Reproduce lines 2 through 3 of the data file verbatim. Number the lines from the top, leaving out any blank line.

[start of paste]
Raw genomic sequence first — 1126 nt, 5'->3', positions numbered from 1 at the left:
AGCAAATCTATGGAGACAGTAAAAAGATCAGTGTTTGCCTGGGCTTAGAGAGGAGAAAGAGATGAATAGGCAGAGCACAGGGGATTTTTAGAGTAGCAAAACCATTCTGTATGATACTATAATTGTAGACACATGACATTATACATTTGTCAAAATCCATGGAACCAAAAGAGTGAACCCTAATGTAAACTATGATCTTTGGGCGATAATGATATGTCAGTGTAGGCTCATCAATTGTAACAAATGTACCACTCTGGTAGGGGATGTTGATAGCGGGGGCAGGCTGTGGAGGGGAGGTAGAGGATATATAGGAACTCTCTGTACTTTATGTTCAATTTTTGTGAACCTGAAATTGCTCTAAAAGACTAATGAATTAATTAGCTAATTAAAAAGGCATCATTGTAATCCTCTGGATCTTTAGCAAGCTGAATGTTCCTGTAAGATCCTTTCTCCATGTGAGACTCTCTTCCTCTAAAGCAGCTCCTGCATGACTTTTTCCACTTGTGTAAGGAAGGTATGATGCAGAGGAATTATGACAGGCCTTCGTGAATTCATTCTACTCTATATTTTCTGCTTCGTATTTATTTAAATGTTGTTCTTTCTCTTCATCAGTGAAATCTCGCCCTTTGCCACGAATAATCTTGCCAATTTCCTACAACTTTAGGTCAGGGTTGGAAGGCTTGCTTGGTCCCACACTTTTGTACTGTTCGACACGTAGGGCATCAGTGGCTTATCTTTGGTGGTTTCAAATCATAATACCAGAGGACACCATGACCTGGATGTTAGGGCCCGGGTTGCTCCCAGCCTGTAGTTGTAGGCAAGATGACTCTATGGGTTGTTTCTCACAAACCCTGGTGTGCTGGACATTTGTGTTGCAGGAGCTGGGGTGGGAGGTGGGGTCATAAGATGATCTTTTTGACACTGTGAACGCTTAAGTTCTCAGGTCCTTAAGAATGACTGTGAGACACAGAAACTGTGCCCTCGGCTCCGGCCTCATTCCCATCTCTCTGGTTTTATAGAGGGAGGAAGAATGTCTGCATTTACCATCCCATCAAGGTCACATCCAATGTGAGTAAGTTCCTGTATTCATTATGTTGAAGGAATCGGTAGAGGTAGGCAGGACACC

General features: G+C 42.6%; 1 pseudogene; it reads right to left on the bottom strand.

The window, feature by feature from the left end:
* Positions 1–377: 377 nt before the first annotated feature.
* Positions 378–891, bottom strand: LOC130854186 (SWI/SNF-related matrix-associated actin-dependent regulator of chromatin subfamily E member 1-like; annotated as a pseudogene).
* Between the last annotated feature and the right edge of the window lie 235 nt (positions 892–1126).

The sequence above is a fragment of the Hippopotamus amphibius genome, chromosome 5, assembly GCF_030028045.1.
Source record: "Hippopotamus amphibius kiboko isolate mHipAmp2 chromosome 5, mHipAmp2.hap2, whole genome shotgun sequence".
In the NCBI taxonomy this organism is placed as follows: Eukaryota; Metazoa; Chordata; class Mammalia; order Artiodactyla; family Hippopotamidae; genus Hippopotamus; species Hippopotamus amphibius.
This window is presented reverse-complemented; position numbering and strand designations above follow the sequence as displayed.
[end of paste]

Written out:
AGCAAATCTATGGAGACAGTAAAAAGATCAGTGTTTGCCTGGGCTTAGAGAGGAGAAAGAGATGAATAGGCAGAGCACAGGGGATTTTTAGAGTAGCAAAACCATTCTGTATGATACTATAATTGTAGACACATGACATTATACATTTGTCAAAATCCATGGAACCAAAAGAGTGAACCCTAATGTAAACTATGATCTTTGGGCGATAATGATATGTCAGTGTAGGCTCATCAATTGTAACAAATGTACCACTCTGGTAGGGGATGTTGATAGCGGGGGCAGGCTGTGGAGGGGAGGTAGAGGATATATAGGAACTCTCTGTACTTTATGTTCAATTTTTGTGAACCTGAAATTGCTCTAAAAGACTAATGAATTAATTAGCTAATTAAAAAGGCATCATTGTAATCCTCTGGATCTTTAGCAAGCTGAATGTTCCTGTAAGATCCTTTCTCCATGTGAGACTCTCTTCCTCTAAAGCAGCTCCTGCATGACTTTTTCCACTTGTGTAAGGAAGGTATGATGCAGAGGAATTATGACAGGCCTTCGTGAATTCATTCTACTCTATATTTTCTGCTTCGTATTTATTTAAATGTTGTTCTTTCTCTTCATCAGTGAAATCTCGCCCTTTGCCACGAATAATCTTGCCAATTTCCTACAACTTTAGGTCAGGGTTGGAAGGCTTGCTTGGTCCCACACTTTTGTACTGTTCGACACGTAGGGCATCAGTGGCTTATCTTTGGTGGTTTCAAATCATAATACCAGAGGACACCATGACCTGGATGTTAGGGCCCGGGTTGCTCCCAGCCTGTAGTTGTAGGCAAGATGACTCTATGGGTTGTTTCTCACAAACCCTGGTGTGCTGGACATTTGTGTTGCAGGAGCTGGGGTGGGAGGTGGGGTCATAAGATGATCTTTTTGACACTGTGAACGCTTAAGTTCTCAGGTCCTTAAGAATGACTGTGAGACACAGAAACTGTGCCCTCGGCTCCGGCCTCATTCCCATCTCTCTGGTTTTATAGAGGGAGGAAGAATGTCTGCATTTACCATCCCATCAAGGTCACATCCAATGTGAGTAAGTTCCTGTATTCATTATGTTGAAGGAATCGGTAGAGGTAGGCAGGACACC

General features: G+C 42.6%; 1 pseudogene; it reads right to left on the bottom strand.